“…we devote more care to the licensing of automobile drivers than we do to preparing adults for parenthood. It’s a point worth pondering. Limiting our education for parenthood to prenatal classes is a bit like limiting driver education to defensive strategies for getting out of the driveway. No one would dispute their usefulness, but they can only take you so far.”
So as I read the new FSA health reimbursement guidelines that went into effect on January 1st as part of the recent health care reform, I find myself getting kind of angry:
Birthing Classes – Covered under certain conditions:
Expenses for Birthing Classes qualify to the extent that instruction relates to the birth and not the child rearing. The fees for the class should be apportioned to exclude instruction in topics such as newborn care. Expenses for the coach or significant other do not qualify. The Instructor/Facility that is conducting the classes will need to itemize these expenses out to the best of their ability, so the participant can submit this as substantiation for the claim as to the amount that they are requesting.
Ok, so I agree that the actual birth and the prenatal care are the “medical” aspects of having children, and that the purpose of the FSA is to cover medical expenses. But how can you talk about birth without addressing parenting, even a little bit?! And to expect the instructors to itemize the bill if they dare start talking about parenting… Since there are no other subsidies in place in our society to support becoming a better parent (unless you’re ordered by the court to attend parenting classes – but do you have to pay for those, too? I’ll have to look into that…), this might be a good place to include some assistance to humans to become better parents. There is, of course, no line item for “parenting classes” – the benefit of which just might reduce health insurance claims and expenses down the line and promote overall health.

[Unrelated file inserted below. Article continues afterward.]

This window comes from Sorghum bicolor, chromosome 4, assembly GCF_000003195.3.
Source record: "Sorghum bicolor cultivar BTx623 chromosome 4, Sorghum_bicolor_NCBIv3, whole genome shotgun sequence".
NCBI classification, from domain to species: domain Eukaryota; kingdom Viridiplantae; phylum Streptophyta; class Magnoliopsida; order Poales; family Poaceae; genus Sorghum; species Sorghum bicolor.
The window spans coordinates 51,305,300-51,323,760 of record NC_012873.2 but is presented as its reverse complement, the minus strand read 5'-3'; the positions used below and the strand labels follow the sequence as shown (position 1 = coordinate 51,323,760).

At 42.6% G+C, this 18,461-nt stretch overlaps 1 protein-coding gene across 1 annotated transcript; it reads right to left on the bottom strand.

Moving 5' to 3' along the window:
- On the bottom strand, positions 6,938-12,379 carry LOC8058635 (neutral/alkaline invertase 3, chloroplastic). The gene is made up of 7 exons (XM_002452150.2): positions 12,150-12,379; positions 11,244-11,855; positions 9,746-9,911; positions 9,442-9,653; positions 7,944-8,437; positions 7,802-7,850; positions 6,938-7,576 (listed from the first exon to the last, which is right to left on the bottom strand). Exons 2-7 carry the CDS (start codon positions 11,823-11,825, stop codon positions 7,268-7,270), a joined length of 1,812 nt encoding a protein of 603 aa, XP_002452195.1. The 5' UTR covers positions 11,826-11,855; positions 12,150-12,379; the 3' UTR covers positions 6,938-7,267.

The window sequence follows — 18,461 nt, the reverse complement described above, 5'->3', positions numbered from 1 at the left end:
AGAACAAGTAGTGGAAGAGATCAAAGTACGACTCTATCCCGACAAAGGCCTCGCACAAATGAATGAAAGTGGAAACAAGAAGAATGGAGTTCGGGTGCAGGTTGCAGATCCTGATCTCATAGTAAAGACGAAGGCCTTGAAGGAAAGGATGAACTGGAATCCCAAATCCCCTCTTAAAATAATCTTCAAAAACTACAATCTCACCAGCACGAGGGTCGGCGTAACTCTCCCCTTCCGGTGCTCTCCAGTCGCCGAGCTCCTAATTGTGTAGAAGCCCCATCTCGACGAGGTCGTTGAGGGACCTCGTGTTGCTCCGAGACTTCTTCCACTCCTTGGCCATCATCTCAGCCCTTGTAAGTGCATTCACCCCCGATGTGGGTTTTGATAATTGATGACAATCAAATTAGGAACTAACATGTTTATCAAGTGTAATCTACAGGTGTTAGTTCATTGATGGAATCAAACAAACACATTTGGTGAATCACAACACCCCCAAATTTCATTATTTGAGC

As I scrolled down I also came across this one:
Breast Pumps – Covered under certain conditions:
Breast Pumps used for convenience are not eligible. If the Breast Pump is needed for a medical condition, it would be reimbursable under the plan. A note from a medical practitioner outlining the medical condition would be required.
I take huge issue with the word “convenience.” They’re opening Pandora’s box with that term. Given my low milk production and difficulty tandem nursing twins, I was instructed by my doctor, the pediatrician, and lactation specialist to pump after every attempt at nursing in order to encourage production and hopefully save up a bit more breast milk for my boys. No one called that a medical condition. Maybe I should have asked? Should I have to ask? Oh, and insurance did not cover my lactation consultant visits, either.
What about the mothers who have no other choice but to return to work after six weeks and place their infant in some type of childcare, but who want to continue to supply their child with breast milk? They buy the business casual nursing blouses and bras, tote the conspicuous breast pumps to work, and struggle to find a private area that isn’t the bathroom to pump, forcing them to take more frequent breaks than might be allowed at their job. Do you call that convenience?